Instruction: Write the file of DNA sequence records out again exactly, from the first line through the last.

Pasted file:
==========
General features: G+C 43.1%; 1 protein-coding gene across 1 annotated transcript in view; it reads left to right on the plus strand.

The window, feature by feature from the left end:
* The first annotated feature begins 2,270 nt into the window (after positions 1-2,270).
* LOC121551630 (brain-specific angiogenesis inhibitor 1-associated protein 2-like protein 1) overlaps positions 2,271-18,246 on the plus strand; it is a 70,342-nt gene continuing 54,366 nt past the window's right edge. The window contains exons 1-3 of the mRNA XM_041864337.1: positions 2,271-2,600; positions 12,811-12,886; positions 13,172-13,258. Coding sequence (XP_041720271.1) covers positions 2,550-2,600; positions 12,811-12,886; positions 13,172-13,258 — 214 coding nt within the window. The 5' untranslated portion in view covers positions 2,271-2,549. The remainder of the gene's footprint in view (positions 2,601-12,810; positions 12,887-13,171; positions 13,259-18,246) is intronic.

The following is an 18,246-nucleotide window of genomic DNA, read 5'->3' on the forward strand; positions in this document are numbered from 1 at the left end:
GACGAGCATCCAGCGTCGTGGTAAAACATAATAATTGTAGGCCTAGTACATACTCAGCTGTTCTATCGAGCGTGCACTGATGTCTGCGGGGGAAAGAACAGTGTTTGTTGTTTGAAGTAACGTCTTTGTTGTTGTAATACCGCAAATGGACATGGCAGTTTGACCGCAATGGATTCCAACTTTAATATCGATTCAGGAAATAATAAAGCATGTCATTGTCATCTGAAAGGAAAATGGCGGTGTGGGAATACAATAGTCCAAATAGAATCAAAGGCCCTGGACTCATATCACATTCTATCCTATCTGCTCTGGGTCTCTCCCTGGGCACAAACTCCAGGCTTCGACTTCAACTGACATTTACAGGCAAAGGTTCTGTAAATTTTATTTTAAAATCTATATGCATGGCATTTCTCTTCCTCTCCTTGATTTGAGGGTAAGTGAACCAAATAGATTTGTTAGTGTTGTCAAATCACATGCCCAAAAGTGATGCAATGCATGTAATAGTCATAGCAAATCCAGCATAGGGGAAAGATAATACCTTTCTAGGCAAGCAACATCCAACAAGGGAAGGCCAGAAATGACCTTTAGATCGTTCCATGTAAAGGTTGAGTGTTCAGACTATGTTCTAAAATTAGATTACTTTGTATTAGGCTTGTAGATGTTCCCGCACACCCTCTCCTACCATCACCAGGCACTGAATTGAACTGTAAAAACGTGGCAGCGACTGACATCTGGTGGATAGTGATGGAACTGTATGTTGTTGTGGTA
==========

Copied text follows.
General features: G+C 43.1%; 1 protein-coding gene across 1 annotated transcript in view; it reads left to right on the plus strand.

The window, feature by feature from the left end:
* The first annotated feature begins 2,270 nt into the window (after positions 1-2,270).
* LOC121551630 (brain-specific angiogenesis inhibitor 1-associated protein 2-like protein 1) overlaps positions 2,271-18,246 on the plus strand; it is a 70,342-nt gene continuing 54,366 nt past the window's right edge. The window contains exons 1-3 of the mRNA XM_041864337.1: positions 2,271-2,600; positions 12,811-12,886; positions 13,172-13,258. Coding sequence (XP_041720271.1) covers positions 2,550-2,600; positions 12,811-12,886; positions 13,172-13,258 — 214 coding nt within the window. The 5' untranslated portion in view covers positions 2,271-2,549. The remainder of the gene's footprint in view (positions 2,601-12,810; positions 12,887-13,171; positions 13,259-18,246) is intronic.

The following is an 18,246-nucleotide window of genomic DNA, read 5'->3' on the forward strand; positions in this document are numbered from 1 at the left end:
GACGAGCATCCAGCGTCGTGGTAAAACATAATAATTGTAGGCCTAGTACATACTCAGCTGTTCTATCGAGCGTGCACTGATGTCTGCGGGGGAAAGAACAGTGTTTGTTGTTTGAAGTAACGTCTTTGTTGTTGTAATACCGCAAATGGACATGGCAGTTTGACCGCAATGGATTCCAACTTTAATATCGATTCAGGAAATAATAAAGCATGTCATTGTCATCTGAAAGGAAAATGGCGGTGTGGGAATACAATAGTCCAAATAGAATCAAAGGCCCTGGACTCATATCACATTCTATCCTATCTGCTCTGGGTCTCTCCCTGGGCACAAACTCCAGGCTTCGACTTCAACTGACATTTACAGGCAAAGGTTCTGTAAATTTTATTTTAAAATCTATATGCATGGCATTTCTCTTCCTCTCCTTGATTTGAGGGTAAGTGAACCAAATAGATTTGTTAGTGTTGTCAAATCACATGCCCAAAAGTGATGCAATGCATGTAATAGTCATAGCAAATCCAGCATAGGGGAAAGATAATACCTTTCTAGGCAAGCAACATCCAACAAGGGAAGGCCAGAAATGACCTTTAGATCGTTCCATGTAAAGGTTGAGTGTTCAGACTATGTTCTAAAATTAGATTACTTTGTATTAGGCTTGTAGATGTTCCCGCACACCCTCTCCTACCATCACCAGGCACTGAATTGAACTGTAAAAACGTGGCAGCGACTGACATCTGGTGGATAGTGATGGAACTGTATGTTGTTGTGGTA